Oregon daily emerald. (Eugene, Or.) 1920-2012, April 19, 1944, Image 1

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    Reminiscences on
—See Page 2
Watch for Freshman
Issue, April 28
Audrey Holliday Wins First
^ Mrs. Reynolds
Resigns Post
In Panhellenic
In protest against the methods
employed in this year’s campus
elections, Mrs. Marjorie Reynolds,
executive secretary of the Oregon
chapter of Panhellenic, resigned
her post early Tuesday afternoon.
“I believe no national sorority
would foster or tolerate the pro
' cedure of the Greek bloc campaign
in this election,” she said, “and I
feel that the tactics of the bloc
in the election are degrading to
sororities and beneath their stan
dards of conduct.”
Mrs. Reynolds felt that it was
unfortunate that sororities on the
Oregon campus have united in a
manner that would bring censure
upon them rather than bend their
efforts in projects worthy of
“I have enjoyed very much
working in the Panhellenic in the
last four years. However, I have a
limited amount of time and energy
to devote to activities outside my
home and position in the library
and I prefer to use it in some
cause commanding my complete
respect,” she stated.
Mrs. Reynolds wished to make it
clear that her action was taken not
because of her feeling towards any
of the candidates in the election,
but because of the tactics used.
Dean Schwering
Comments on 'Debunker'
Declaring that the “scurri
lous” pink sheet printed and dis
tributed on the campus the
morning of elections was “dis
illusioning,” Dean of Women
Hazel P. Schwering Tuesday af
.*«■». ternoon said that it was a “sad
commentary on college women
and their future that they would
stoop to such action.”
She promised that a full in
vestigation was being carried on
and that as soon as enough evi
dence was found the matter
would be brought up before the
disciplinary committee.
New Red Cross Heads
Announced by Board
Elizabeth Gilmore, freshman in
journalism, has been appointed
chairman of the disaster relief
committee for the Red Cross, Jean
Mellies, junior in liberal arts,
chairman of the sewing committee,
and Annamae Winship, chairman
of the first aid committee, accord
ing to an announcement by Carol
.Wicke, Red Cross chairman.
The selections were made at a
board meeting Tuesday afternoon.
Positions are still open for the
nurses' aide, home nursing, scrap
book, or nutrition committee. Miss
Wicke announced that anyone
wishing to become chairman of
these committees should get in
touch with her, telephone 1309.
Miss Wicke said that Elizabeth
~ Robertson, Red Cross field worker,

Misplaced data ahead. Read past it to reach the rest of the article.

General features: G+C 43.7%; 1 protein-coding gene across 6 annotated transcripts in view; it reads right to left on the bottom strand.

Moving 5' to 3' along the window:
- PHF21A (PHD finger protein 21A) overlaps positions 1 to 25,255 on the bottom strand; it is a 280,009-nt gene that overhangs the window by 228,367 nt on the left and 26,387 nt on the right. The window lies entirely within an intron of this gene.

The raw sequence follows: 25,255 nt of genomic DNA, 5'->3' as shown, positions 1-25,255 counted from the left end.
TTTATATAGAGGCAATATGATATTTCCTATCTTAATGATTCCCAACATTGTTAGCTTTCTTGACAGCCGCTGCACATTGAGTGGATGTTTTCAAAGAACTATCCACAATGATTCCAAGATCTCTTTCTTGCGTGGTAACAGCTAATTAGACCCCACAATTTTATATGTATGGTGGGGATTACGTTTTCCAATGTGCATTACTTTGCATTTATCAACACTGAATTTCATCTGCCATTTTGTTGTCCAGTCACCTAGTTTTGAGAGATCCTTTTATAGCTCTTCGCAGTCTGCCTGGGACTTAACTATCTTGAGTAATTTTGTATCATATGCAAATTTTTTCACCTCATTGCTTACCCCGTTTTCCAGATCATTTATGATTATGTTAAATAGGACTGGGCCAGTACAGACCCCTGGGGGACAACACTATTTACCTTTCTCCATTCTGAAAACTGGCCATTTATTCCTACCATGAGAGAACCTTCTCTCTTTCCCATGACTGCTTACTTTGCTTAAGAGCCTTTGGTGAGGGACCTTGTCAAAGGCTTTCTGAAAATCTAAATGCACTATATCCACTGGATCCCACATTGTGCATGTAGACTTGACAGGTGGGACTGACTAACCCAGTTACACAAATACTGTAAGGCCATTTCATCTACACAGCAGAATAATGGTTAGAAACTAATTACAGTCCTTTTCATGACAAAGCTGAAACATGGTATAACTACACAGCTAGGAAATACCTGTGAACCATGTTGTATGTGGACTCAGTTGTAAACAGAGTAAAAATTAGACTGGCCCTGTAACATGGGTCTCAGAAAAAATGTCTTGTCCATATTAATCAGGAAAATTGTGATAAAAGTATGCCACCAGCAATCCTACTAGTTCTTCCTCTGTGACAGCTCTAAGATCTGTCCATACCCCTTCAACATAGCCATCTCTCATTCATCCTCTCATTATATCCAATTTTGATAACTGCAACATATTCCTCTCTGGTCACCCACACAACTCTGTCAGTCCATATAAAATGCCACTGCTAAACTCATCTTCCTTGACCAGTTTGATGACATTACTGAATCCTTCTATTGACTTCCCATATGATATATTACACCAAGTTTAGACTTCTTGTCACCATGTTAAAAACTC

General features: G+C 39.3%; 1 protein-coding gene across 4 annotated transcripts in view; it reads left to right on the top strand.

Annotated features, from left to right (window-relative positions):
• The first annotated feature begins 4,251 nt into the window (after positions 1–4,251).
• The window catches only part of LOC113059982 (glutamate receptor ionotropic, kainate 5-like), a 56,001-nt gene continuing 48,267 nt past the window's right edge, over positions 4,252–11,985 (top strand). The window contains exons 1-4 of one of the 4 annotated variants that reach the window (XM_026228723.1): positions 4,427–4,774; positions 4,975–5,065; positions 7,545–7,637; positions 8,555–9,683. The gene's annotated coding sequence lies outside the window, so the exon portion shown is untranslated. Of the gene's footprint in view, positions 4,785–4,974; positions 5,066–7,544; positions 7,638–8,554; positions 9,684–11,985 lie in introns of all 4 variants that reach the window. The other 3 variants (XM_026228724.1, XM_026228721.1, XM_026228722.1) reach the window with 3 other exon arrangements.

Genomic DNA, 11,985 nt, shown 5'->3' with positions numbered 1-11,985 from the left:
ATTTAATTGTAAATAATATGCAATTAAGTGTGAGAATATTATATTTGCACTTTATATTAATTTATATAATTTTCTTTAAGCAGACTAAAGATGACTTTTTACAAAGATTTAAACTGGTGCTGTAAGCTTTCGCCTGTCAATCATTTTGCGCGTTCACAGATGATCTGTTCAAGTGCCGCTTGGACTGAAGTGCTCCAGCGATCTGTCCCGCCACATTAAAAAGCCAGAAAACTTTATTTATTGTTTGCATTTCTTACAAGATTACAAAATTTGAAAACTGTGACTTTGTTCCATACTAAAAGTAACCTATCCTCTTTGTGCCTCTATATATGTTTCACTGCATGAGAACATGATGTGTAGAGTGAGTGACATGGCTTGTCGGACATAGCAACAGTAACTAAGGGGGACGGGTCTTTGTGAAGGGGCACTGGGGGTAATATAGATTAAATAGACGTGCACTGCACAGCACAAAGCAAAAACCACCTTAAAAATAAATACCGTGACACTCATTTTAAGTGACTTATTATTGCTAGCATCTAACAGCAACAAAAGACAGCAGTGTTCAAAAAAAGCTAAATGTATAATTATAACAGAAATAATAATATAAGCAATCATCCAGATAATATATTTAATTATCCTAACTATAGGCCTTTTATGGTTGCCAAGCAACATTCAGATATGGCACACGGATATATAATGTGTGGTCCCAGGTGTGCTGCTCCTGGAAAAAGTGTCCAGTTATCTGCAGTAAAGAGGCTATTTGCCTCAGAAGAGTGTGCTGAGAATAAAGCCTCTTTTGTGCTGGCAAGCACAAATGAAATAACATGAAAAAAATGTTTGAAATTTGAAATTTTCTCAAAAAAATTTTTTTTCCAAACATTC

may be on the campus some time
this week to see what has been
done so far in the local chapter.
Greeks Swing Into Top
Positions in All Classes
By a slim margin of 91 votes, Audrey Holliday, ISA backed candidate, was elected presi
dent of the ASUO for 1944-45. Of the 1243 votes cast. Miss Holliday polled 667 and Phyllis
Horstman, Greek candidate for the position, gathered 576. Miss Horstman will be the new
first vice-president. Coming in as second vice-president is Jean Taylor, Greek candidate,
who received 343 number two votes. Secretary-treasurer for next year will be Adele Riggs,
ISA candidate, who received 319 number two votes.
. . . new ASUO president.
C/asses, Housing
Offered Students
In Summer Work
Designed to accommodate stu
dents interested in industrial
work during the summer, the Pa
cific Northwest Student YMCA
and YWCA groups are sponsoring
projects which will be established
both in Portland and Seattle, ac
cording to H. D. Willits, regional
secretary for YMCA and YWCA ill
the Northwest. “This is not a pro
ject organized to enroll students in
(Please turn to page jour)
Latin American Critic
To Lecture April 25
Louis-Alberto Sanchez, Latin
American literary critic, will speak
on “The Latin American Novel anil
Its Social Content" in a lecture on
Tuesday, April 25, in 207 Chapman
Mr. Sanchez is a lawyer, writer,
special lecturer, and has served as
a faculty member of universities
in Panama, Chile, Cuba, and Ar
gentina. He is now a professor at
the University of Chile and assist
ant manager of Casa Ercilla, a
large publishing house. His visit
to the campus is a part of a special
trip to the United States to tour
the country under the sponsorship
of the Institute of International
The 43-year-old lecturer is a na
tive Peruvian but is in exile be
cause he is a member of a liberal
movement called Aprista. He was
exiled in 1932 by President Cerro
and again in 1934 by President
An other top positions were won
by the Greek candidates. For the
senior class, Marty Beard. Greek,
took top honors with 65 votes ar.d
Alice Harter, ISA, was elected
vice-president with 44 votes. Arliss
Boone, Greek, was elected for tnc
number three spot and Edith New
ton for the number four spot.
Virginia Wright, Greek, is the
new junior class president with
193 votes and Esther Griffiths will
be vice-president. She polled 99
votes. Marilyn Holden, Greek, was
elected secretary, and Charlotte